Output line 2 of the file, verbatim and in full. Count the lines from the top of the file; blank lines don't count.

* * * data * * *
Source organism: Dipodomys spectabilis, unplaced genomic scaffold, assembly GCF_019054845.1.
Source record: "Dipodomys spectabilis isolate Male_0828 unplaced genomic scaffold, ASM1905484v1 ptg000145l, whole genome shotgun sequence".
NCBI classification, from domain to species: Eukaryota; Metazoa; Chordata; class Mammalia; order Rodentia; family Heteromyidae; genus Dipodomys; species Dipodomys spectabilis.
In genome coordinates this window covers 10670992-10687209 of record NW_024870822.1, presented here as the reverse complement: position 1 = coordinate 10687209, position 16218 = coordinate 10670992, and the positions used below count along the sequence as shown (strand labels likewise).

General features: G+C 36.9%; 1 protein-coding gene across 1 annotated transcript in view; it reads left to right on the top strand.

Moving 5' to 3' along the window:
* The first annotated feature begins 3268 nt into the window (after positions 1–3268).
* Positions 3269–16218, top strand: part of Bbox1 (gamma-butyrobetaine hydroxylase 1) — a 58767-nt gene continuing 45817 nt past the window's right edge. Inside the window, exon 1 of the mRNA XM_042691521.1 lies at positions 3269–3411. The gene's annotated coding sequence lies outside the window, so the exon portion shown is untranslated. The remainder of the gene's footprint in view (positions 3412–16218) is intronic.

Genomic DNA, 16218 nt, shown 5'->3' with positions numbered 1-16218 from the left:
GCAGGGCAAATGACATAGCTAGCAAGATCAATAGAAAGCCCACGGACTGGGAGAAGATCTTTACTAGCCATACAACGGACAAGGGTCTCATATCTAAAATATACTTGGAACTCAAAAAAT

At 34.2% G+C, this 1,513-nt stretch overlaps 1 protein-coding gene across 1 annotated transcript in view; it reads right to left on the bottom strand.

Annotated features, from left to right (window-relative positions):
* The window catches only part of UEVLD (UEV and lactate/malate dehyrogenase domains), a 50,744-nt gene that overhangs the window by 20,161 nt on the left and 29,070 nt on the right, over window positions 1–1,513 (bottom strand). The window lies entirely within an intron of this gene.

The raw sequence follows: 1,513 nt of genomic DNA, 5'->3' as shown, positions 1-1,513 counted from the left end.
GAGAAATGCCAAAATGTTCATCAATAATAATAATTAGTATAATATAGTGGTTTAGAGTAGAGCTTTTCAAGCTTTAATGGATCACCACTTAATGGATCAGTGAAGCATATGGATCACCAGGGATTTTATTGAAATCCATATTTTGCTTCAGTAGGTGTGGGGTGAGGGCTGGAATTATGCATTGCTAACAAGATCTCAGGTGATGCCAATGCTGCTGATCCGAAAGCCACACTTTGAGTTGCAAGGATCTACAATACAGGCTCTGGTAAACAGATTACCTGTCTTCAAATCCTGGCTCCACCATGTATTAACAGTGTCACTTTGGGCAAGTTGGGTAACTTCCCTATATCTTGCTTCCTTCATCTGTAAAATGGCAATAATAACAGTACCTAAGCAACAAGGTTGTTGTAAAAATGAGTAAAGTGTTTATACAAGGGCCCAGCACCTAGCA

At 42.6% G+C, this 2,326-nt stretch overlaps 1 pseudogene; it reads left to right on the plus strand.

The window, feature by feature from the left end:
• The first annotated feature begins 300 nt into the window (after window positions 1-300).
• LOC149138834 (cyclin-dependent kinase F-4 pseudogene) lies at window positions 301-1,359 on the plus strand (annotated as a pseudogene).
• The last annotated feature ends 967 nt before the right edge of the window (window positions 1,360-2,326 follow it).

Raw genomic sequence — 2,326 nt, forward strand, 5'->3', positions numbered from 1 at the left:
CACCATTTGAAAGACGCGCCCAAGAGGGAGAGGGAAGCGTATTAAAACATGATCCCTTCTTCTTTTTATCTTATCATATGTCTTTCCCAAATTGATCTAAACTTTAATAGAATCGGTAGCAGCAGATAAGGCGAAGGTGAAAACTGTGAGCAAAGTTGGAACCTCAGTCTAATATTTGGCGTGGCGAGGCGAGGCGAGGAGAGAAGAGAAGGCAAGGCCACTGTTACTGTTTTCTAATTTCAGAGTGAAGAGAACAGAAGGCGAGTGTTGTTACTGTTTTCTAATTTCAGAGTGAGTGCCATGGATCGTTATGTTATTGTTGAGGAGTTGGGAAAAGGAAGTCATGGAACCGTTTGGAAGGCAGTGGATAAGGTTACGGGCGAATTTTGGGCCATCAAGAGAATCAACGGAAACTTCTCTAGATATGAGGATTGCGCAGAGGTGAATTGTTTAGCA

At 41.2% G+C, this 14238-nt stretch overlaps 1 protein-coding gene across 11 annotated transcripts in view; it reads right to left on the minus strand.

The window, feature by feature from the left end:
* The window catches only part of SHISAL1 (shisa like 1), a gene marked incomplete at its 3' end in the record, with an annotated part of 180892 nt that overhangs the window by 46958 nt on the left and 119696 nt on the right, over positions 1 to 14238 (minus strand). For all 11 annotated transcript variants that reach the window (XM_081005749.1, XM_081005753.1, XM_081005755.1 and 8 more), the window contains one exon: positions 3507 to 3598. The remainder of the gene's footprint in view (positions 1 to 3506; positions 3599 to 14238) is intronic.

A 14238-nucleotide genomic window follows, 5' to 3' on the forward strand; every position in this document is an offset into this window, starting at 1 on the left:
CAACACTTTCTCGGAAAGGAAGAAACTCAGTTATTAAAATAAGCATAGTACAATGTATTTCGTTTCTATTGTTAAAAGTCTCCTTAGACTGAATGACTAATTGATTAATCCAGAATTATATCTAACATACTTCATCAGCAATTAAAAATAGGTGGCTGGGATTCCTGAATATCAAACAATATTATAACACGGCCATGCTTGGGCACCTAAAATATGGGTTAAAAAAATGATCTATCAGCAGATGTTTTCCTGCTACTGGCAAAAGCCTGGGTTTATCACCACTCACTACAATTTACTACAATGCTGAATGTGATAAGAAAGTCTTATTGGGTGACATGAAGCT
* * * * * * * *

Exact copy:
Source record: "Dipodomys spectabilis isolate Male_0828 unplaced genomic scaffold, ASM1905484v1 ptg000145l, whole genome shotgun sequence".